Source Code In ATLAS June 11, 2011Posted by gordonwatts in ATLAS, computers.
I got asked in a comment what, really, was the size in lines of the source code that ATLAS uses. I have an imperfect answer. About 7 million total. This excludes comments in the code and blank lines in the code.
The break down is a bit under 4 million lines of C++ and almost 1.5 million lines of python – the two major programming languages used by ATLAS. Additionally, in those same C++ source files there are another about million blank lines and almost a million lines of comments. Python contains similar fractions.
There are 7 lines of LISP. Which was probably an accidental check-in. Once the build runs the # of lines of source code balloons almost a factor of 10 – but that is all generated code (and HTML documentation, actually) – so shouldn’t count in the official numbers.
This is imperfect because these are just the files that are built for the reconstruction program. This is the main program that takes the raw detector signals and coverts them into high level objects (electrons, muons, jets, etc.). There is another large body of code – the physics analysis code. That is the code that takes those high level objects and coverts them into actual interesting measurements – like a cross section, or a top quark mass, or a limit on your favorite SUSY model. That is not always in a source code repository, and is almost impossible to get an accounting of – but I would guess that it was about another x10 or so in size, based on experience in previous experiments.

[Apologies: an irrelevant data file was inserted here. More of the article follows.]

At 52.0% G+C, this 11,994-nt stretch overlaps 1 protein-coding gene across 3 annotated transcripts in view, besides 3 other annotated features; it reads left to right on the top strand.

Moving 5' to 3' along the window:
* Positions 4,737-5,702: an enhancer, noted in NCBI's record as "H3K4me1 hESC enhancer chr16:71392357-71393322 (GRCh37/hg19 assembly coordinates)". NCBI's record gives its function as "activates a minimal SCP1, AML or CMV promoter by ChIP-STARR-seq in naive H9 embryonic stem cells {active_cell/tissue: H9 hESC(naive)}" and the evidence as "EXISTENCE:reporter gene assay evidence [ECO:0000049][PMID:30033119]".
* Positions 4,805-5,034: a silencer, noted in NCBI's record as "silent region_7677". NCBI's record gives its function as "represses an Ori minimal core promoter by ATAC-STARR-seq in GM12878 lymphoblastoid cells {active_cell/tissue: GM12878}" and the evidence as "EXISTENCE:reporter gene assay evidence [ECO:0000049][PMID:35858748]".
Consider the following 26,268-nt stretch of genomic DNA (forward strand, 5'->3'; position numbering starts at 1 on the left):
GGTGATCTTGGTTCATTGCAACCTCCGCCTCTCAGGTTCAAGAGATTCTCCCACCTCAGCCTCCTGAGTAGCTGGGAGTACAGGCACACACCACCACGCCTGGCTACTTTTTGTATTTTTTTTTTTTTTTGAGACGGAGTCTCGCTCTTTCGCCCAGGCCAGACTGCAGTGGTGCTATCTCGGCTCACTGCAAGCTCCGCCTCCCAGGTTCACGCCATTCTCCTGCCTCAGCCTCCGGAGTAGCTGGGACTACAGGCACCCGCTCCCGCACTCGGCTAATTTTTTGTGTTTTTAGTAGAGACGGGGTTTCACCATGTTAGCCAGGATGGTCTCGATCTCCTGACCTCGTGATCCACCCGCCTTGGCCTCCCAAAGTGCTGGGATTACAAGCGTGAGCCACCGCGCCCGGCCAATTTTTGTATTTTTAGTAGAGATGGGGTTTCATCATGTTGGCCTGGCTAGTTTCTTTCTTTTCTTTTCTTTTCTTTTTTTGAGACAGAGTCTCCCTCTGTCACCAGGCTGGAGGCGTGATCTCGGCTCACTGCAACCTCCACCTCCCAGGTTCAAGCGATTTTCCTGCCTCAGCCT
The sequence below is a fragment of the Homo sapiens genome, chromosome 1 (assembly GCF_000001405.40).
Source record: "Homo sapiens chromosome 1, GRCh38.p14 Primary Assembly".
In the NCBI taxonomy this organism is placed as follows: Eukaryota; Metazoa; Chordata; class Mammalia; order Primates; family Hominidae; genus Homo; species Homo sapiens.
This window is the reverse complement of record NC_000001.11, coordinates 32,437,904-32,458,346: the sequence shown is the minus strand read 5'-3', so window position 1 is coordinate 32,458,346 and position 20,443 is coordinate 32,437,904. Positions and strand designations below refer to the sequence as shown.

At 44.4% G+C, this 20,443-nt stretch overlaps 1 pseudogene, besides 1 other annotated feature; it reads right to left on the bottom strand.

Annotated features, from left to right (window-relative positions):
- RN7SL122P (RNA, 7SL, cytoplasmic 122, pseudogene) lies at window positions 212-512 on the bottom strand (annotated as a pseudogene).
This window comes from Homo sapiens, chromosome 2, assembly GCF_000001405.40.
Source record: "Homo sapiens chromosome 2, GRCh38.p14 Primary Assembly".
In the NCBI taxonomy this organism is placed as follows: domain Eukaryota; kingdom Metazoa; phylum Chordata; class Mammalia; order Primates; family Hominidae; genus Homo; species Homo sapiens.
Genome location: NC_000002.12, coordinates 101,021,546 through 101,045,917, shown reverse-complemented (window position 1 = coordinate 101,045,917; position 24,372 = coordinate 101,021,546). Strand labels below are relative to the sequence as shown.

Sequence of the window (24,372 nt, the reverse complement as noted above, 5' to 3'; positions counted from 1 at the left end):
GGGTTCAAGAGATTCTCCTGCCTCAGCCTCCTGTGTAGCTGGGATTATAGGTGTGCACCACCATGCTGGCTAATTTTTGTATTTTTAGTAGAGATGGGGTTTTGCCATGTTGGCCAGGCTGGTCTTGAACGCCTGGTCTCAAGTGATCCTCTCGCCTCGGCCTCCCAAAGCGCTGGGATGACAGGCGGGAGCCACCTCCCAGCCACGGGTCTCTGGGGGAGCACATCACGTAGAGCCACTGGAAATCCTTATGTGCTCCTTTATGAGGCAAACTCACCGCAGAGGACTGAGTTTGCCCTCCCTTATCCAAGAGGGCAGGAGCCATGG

So, umm… wow. That is big. But it isn’t quite as big as I thought! I mentioned in the last post talking about source control that I was worried about the size of the source and checking it out. However, Linux is apparently about 13.5 million lines of code, and uses one of these modern source control systems. So, I guess these things are up to the job…